If, for example, you are renting a home for $6k/month, you would be spending close to $72k/yr in rent. Over five years, that would amount to $360k in rent expense. If you bought a $1.5mn home, even with a market downturn of 10-15%, you would still be breaking even. Anything better than that and you are coming out ahead.

While you can never time the market precisely, look carefully at the history of real estate performance for clues. In San Francisco, the tech bubble burst of 2000 saw values drop by 10%, and the financial crisis of 2008 triggered more than double those losses in some areas. However, historically, a full recovery has come within five to seven years in most cases. (ref) In New York City, the dot-com bubble stopped a real estate upswing, and the financial crisis saw prices in Manhattan drop by 12%, while boom years show steady and sustained increases. (ref)

While this data can’t predict the future, it does show you that riding out a real estate downmarket can take years. Go in prepared to own the home for at least seven years in case there is an unexpected real estate downturn in the near future.

Understanding the real estate market cycle can help you gauge where you sit in the cycle and utilize appropriate smart strategies. During the expansion phase, where growth happens, you may want to get in early and ride the wave. When the market starts to stabilize during equilibrium, it may be a good time to sell, particularly if your home has increased in value. When the market is in decline, this could be a good time to buy a property at a discount. During the absorption phase, when prices stop falling, you can take advantage of good deals in solid neighborhoods. (ref)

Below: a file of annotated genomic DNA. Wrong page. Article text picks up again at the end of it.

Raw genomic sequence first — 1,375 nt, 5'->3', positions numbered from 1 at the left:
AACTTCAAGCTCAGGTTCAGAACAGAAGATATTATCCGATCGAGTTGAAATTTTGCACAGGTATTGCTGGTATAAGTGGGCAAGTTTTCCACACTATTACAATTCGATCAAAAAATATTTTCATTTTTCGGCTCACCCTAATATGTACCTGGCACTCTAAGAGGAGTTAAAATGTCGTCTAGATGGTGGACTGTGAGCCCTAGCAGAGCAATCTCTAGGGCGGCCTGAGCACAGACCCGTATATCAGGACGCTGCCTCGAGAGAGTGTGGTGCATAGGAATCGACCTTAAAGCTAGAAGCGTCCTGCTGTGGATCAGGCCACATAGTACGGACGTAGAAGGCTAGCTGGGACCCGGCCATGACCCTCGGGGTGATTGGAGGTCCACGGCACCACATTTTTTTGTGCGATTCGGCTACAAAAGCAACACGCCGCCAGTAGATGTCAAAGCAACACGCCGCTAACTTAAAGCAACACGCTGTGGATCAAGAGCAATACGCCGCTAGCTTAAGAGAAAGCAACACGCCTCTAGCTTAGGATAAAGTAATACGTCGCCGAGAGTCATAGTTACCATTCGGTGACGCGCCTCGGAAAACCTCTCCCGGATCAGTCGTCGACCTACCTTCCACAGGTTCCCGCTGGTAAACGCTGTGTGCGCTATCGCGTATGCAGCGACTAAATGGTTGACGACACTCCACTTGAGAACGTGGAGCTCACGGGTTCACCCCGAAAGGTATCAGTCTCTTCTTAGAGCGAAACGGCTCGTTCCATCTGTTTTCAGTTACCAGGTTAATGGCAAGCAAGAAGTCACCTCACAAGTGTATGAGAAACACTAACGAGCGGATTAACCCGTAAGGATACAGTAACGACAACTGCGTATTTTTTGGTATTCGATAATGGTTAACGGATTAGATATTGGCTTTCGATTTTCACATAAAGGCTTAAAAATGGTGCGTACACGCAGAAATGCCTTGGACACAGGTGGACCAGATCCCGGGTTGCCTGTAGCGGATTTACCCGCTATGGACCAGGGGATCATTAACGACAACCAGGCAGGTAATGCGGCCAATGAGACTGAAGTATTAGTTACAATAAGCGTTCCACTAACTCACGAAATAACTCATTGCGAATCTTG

Looking carefully into exactly where to buy also makes a difference. Hot “up and coming” neighborhoods may fizzle out during a bust or be slower to recover on the other end, whereas established, central neighborhoods may be affected to a lesser degree and rebound more quickly. Established suburban neighborhoods with aging demographics can be vulnerable to market corrections as well, while strong school districts tend to be more resilient. In short, ask around and get a true feel for where you are buying before committing. Though identifying the right neighborhoods is more challenging to pin down than it was in the past, the importance of “location, location, location” continues to ring true.

We always recommend partnering with a financial advisor that can help create a plan that includes your house, your portfolio, and your other financial needs. Managing your finances is an art of balancing a portfolio against short and long-term goals while accounting for uncertainty and risk. A comprehensive approach can be beneficial, offering a clearer picture of whether buying or renting is right for you.

This article is Part 2 of the Guide to Real Estate series. Read Part 1 or Part 3


The opinions voiced in this material are for general information only and are not intended to provide specific advice or recommendations for any individual.